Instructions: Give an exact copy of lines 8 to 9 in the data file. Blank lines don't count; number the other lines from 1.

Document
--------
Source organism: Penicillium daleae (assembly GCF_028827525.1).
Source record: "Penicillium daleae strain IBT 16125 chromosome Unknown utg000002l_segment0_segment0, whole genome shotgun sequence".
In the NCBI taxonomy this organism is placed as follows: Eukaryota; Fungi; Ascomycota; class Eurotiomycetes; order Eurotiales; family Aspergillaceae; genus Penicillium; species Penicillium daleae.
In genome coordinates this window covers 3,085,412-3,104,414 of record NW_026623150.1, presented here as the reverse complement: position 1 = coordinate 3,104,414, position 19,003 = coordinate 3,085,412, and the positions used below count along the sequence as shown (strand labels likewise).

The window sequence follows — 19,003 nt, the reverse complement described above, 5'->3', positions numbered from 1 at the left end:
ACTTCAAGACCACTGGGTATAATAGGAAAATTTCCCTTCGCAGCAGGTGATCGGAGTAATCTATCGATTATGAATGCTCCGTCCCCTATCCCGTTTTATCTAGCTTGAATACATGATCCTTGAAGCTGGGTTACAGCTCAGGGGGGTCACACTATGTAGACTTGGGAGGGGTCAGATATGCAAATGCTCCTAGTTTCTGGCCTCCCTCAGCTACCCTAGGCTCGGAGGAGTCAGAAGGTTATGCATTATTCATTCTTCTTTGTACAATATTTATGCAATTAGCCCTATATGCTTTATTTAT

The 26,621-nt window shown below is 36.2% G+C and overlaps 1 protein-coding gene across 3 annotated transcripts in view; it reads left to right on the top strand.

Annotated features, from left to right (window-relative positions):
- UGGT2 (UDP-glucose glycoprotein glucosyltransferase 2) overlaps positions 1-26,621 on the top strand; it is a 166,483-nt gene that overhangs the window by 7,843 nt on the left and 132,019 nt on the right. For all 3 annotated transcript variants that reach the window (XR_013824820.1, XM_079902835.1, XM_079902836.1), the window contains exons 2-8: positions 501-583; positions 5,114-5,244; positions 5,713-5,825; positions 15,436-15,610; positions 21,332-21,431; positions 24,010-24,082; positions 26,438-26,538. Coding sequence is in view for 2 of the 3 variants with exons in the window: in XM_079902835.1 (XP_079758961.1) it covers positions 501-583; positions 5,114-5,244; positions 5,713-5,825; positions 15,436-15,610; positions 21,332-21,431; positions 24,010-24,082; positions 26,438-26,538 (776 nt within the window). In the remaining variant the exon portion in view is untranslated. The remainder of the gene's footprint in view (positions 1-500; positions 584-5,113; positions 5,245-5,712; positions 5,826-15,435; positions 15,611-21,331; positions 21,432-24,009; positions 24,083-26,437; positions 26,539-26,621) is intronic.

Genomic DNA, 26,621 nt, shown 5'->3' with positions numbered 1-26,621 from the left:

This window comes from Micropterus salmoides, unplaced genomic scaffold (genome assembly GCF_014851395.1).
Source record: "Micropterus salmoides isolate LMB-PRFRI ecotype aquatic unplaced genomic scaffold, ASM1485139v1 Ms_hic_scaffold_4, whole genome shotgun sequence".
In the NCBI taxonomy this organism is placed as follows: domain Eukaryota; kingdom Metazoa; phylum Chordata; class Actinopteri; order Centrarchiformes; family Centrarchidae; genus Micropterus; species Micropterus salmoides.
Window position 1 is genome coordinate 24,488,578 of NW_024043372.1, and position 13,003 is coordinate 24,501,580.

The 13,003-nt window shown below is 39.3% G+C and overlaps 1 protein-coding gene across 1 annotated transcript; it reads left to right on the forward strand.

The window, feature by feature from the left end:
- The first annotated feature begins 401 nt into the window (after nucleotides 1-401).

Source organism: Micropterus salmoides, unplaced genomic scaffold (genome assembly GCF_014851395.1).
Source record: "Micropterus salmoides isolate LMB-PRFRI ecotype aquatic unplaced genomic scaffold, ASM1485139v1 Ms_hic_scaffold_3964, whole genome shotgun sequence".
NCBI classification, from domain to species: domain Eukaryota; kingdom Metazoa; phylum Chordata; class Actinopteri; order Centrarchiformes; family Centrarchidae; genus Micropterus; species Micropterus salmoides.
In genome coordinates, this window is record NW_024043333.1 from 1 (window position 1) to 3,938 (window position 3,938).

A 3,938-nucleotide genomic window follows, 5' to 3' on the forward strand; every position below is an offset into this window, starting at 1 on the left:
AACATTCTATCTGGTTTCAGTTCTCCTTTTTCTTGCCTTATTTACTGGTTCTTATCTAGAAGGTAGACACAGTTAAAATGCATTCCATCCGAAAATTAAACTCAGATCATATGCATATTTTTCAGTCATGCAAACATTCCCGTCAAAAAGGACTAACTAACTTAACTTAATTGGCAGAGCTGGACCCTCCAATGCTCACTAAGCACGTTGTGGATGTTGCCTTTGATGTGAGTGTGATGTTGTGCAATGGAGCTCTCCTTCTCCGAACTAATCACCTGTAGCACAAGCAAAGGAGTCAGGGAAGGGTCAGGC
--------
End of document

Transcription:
Annotated features, from left to right (window-relative positions):
- UGGT2 (UDP-glucose glycoprotein glucosyltransferase 2) overlaps positions 1-26,621 on the top strand; it is a 166,483-nt gene that overhangs the window by 7,843 nt on the left and 132,019 nt on the right. For all 3 annotated transcript variants that reach the window (XR_013824820.1, XM_079902835.1, XM_079902836.1), the window contains exons 2-8: positions 501-583; positions 5,114-5,244; positions 5,713-5,825; positions 15,436-15,610; positions 21,332-21,431; positions 24,010-24,082; positions 26,438-26,538. Coding sequence is in view for 2 of the 3 variants with exons in the window: in XM_079902835.1 (XP_079758961.1) it covers positions 501-583; positions 5,114-5,244; positions 5,713-5,825; positions 15,436-15,610; positions 21,332-21,431; positions 24,010-24,082; positions 26,438-26,538 (776 nt within the window). In the remaining variant the exon portion in view is untranslated. The remainder of the gene's footprint in view (positions 1-500; positions 584-5,113; positions 5,245-5,712; positions 5,826-15,435; positions 15,611-21,331; positions 21,432-24,009; positions 24,083-26,437; positions 26,539-26,621) is intronic.